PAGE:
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Canada’s airline fleets are not affected by Boeing’s recommendation to ground its 777 aircraft after a dramatic incident during a U.S. flight over the weekend, as the type of engine involved is not in use by Canadian carriers.

The U.S. Federal Aviation Administration ordered United Airlines to step up inspections of the aircraft after one of its flights made an emergency landing at Denver International Airport Saturday as pieces of the casing of the engine, a Pratt & Whitney PW4000, rained down on suburban neighbourhoods. None of the 231 passengers or 10 crew was hurt, and the flight landed safely, authorities said. United is among the carriers that has grounded the planes.

FAA administrator Steve Dickson said in a statement Sunday that based on an initial review of safety data, inspectors “concluded that the inspection interval should be stepped up for the hollow fan blades that are unique to this model of engine, used solely on Boeing 777 airplanes.”

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Mr. Dickson said that would likely mean some planes would be grounded — and Boeing said they should be until the FAA sets up an inspection regime. Japan ordered the planes out of service, according to the financial newspaper Nikkei, while noting that an engine in the same family suffered trouble in December.

Boeing BA-N said there were 69 777s with the Pratt & Whitney 4000-112 engines in service and another 59 in storage.

Air Canada has 25 777s in its fleet, but they use an engine made by General Electric, and are not subject to the grounding recommendation.

Other Canadian airlines such as WestJet, Transat and Sunwing do not use the 777 aircraft.

United had 24 of the planes in service; it is the only U.S. airline with the engine in its fleet, according to the FAA. Two Japanese airlines have another 32 that are being pulled, while Asiana Airlines grounded nine, seven of which were in service, until Boeing establishes a plan to fix the problems. Korean Air said it was discussing whether to ground 16 aircraft, six of which are in service.

“We are working with these regulators as they take actions while these planes are on the ground and further inspections are conducted by Pratt & Whitney,” Boeing said in a statement issued Sunday, referring to American and Japanese regulators.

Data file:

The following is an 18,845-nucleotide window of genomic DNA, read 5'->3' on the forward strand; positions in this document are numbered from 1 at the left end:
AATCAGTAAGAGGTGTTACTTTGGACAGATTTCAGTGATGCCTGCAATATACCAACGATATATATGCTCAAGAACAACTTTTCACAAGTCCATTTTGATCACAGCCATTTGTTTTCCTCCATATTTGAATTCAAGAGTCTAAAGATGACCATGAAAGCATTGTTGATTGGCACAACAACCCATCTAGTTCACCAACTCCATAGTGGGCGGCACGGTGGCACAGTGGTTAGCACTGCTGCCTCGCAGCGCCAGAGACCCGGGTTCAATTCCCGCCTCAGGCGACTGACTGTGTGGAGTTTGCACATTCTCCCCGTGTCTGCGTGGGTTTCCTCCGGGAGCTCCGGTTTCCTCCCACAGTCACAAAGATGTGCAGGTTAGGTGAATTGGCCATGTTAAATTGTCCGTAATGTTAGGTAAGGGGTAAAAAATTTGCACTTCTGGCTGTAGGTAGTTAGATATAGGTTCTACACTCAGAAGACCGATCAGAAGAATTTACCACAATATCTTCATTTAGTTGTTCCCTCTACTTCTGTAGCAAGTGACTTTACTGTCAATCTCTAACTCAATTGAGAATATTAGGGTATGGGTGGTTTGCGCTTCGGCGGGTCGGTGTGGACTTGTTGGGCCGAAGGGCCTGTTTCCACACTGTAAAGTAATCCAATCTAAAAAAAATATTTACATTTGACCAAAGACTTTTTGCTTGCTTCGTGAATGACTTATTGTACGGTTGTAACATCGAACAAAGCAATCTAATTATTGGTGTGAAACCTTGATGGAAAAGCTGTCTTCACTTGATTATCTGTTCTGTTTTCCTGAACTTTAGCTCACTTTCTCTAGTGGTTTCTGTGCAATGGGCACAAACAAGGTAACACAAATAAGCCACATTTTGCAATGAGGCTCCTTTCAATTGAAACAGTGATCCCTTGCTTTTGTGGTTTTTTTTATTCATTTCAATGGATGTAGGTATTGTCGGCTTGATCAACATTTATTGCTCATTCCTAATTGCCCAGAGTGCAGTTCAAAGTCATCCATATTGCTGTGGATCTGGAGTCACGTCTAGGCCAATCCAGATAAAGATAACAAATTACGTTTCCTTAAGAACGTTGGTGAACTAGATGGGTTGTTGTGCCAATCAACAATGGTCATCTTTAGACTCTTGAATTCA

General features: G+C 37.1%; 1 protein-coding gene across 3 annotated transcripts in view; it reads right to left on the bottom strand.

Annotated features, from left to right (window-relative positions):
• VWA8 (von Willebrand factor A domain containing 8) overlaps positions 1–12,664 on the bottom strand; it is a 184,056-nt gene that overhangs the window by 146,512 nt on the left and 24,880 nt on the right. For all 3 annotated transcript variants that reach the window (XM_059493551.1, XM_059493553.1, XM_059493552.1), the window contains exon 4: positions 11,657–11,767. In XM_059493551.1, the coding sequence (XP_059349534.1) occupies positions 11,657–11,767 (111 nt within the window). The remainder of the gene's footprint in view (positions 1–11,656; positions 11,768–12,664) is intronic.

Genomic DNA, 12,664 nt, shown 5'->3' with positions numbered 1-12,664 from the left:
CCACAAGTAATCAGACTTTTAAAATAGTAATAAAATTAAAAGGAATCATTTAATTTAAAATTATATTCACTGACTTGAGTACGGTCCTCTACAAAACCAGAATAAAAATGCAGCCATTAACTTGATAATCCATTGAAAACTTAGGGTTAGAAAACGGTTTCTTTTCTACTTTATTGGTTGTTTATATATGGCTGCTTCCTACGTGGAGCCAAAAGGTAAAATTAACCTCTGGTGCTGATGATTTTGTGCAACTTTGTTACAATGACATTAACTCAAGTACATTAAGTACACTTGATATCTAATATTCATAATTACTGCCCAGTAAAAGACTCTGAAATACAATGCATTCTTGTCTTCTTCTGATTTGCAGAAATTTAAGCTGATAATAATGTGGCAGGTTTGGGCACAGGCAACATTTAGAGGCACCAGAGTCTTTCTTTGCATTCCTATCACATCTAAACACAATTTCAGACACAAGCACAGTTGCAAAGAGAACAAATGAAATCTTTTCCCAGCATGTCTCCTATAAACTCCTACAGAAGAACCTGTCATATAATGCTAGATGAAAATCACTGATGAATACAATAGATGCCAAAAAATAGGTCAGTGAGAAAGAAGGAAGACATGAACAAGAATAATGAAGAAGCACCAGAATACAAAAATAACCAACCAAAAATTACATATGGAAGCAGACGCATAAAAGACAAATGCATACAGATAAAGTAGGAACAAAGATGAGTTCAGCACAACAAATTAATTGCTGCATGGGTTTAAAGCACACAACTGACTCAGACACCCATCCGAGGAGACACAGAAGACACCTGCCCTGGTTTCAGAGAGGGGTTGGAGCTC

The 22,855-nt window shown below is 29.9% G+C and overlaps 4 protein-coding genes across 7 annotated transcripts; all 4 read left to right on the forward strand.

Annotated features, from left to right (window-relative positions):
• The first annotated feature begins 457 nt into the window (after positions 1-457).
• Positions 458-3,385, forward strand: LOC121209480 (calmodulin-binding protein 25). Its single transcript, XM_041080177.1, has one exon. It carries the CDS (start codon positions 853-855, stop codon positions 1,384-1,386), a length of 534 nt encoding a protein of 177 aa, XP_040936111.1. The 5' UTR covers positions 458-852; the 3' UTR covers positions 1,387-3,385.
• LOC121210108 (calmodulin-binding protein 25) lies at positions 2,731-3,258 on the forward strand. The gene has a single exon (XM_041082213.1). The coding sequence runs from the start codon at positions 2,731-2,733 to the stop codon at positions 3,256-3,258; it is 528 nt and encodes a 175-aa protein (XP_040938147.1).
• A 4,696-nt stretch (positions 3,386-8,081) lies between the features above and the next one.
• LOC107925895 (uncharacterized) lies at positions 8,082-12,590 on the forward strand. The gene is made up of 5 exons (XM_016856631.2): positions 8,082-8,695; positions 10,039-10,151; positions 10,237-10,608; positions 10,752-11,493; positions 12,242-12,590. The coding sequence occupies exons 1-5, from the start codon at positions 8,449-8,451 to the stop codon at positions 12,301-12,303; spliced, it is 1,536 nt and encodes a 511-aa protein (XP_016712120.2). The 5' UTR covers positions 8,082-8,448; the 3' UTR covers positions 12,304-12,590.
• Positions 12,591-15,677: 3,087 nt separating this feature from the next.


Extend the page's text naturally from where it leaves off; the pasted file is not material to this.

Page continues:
The engine maker said it was sending a team to work with investigators.

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The emergency landing this past weekend is the latest trouble for Boeing, which saw its 737 Max planes grounded for more than a year after two deadly crashes in 2019 and is suffering amid the huge reduction in air travel because of the coronavirus pandemic. The Max planes began returning to the skies late last year — a huge boost for the aircraft maker, which lost billions during the grounding because it has been unable to deliver new planes to customers.

Video posted on Twitter from Saturday’s emergency showed the engine fully engulfed in flames as the plane flew through the air. Freeze frames from different video taken by a passenger sitting slightly in front of the engine and also posted on Twitter appeared to show a broken fan blade in the engine.

Passengers, who were headed to Honolulu, said they feared the plane would crash after an explosion and flash of light, while people on the ground saw huge chunks of the aircraft pour down, just missing one home and crushing a truck. The explosion, visible from the ground, left a trail of black smoke in the sky.

The U.S. National Transportation Safety Board said that two of the engine’s fan blades were fractured and the remainder of the fan blades “exhibited damage.” But it cautioned that it was too early to draw conclusions about what happened.

United says it will work closely with the FAA and the NTSB “to determine any additional steps that are needed to ensure these aircraft meet our rigorous safety standards and can return to service.”

The NTSB said the cockpit voice recorder and flight data recorder were transported to its lab in Washington so the data can be analyzed. NTSB investigations can take up to a year or longer, although in major cases the agency generally releases some investigative material midway through the process.

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Japan’s Ministry of Land, Infrastructure, Transport and Tourism said an engine in the PW4000 family suffered trouble on a Japan Airlines 777 flying to Tokyo from Naha on Dec. 4. The airline has said the plane had engine trouble after takeoff and returned to Naha. An inspection showed damage to the engine case and missing fan blades, according to the airline. Stricter inspections were ordered in response.

Japan Airlines and All Nippon Airways will stop operating a combined 32 planes with that engine, Nikkei reported.

With files from The Canadian Press

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